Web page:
A crash course in changing the world.
There are a wide range of scenarios in which the only resource one can count on having more of during the progress of a pandemic is survivors. In a severe pandemic flu scenario, the survivors must be rapidly promoted into the front line of response in all areas, from critical infrastructure and vaccine research through to peacekeeping and quarantine duties. However, chains of command of whatever kind that are not exclusively staffed with survivors are extremely vulnerable, and the cross-jurisdictional, do-the-right-thing nature of extreme crisis is poorly suited to most conventional command-and-control institutions. The Survivor Reserve must be an institution designed to work in tight international cooperation at all times and, given the global nature of the threat, with decentralized command and control functions, probably localized at the population-center / city level. Laying the template for this organization early is essential, including design of training materials in many world languages, and provisioning of necessary infrastructures ahead of the actual staffing up of the Survivor Reserve.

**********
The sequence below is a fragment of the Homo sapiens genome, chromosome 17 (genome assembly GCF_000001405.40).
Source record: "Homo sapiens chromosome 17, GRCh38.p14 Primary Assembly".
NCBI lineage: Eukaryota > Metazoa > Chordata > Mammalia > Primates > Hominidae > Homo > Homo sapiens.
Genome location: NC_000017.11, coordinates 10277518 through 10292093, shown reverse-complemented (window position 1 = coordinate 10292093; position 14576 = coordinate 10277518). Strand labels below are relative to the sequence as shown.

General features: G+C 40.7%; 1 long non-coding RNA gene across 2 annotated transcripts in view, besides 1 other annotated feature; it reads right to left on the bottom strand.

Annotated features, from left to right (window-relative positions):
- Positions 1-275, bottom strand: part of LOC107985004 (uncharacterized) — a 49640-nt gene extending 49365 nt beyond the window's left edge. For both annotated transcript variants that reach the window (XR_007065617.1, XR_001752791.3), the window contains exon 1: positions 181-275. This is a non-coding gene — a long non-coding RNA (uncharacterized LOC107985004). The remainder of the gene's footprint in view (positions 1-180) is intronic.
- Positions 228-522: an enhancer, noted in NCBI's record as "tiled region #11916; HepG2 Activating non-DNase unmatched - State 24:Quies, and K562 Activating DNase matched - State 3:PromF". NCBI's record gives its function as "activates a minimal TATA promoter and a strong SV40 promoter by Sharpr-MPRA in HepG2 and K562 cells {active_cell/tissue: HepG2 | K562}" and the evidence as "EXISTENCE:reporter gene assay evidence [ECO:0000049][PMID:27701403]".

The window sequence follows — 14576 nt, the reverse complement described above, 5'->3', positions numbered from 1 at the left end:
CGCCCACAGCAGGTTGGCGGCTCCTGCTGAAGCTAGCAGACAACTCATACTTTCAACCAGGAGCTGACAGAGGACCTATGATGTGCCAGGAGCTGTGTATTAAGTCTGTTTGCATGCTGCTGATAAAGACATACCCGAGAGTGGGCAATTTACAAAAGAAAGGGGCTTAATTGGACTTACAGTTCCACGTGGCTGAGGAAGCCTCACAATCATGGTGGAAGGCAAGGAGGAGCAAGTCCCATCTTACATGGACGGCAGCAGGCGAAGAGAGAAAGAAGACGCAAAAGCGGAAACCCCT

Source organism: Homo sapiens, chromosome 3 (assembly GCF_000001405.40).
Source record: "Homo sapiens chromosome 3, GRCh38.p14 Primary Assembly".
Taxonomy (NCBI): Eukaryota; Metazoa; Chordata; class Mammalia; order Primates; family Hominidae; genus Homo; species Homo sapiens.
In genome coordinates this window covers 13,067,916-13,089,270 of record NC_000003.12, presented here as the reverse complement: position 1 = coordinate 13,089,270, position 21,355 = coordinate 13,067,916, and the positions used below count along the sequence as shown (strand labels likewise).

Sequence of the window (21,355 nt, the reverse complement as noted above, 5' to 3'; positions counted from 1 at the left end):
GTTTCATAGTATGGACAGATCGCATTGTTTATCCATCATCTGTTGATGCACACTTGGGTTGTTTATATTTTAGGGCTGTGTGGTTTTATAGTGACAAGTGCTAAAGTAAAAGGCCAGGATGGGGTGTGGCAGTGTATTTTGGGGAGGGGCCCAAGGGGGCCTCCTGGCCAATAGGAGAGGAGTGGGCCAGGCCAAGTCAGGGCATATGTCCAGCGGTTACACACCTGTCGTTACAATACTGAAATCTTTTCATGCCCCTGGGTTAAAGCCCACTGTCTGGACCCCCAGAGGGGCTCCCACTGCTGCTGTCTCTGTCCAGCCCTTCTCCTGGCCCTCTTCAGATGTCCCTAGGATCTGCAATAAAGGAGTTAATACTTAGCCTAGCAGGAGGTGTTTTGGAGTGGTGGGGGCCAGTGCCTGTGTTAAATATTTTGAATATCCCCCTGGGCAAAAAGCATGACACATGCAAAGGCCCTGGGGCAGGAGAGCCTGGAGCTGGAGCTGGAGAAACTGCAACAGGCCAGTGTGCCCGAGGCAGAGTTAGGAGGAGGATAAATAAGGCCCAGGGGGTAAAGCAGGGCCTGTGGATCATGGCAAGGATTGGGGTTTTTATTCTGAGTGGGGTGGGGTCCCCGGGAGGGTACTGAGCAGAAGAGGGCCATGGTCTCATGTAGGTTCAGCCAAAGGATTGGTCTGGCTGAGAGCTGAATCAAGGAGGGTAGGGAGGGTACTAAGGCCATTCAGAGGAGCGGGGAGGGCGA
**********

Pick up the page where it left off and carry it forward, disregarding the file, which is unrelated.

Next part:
I helped to set up a web-site whereby flu survivors could register, identifying their location and what skills they had to offer. This site allowed authorities and aid organizations to allocate these individuals to key roles that had been or could have been affected by a loss of manpower due to die-off or quarantine during the outbreak. These people continued to operate vital infrastructure since they were no longer at risk of infection.
This site had been set up months prior to the pandemic, when the spread was viewed as a potential risk, and kept in reserve until things got worse. All it took then was publicity to encourage survivors to come forward and make themselves known.
Although the effects of the pandemic were and still are keenly felt, the Survivors Network played a major role in preventing a bad situation from getting much worse.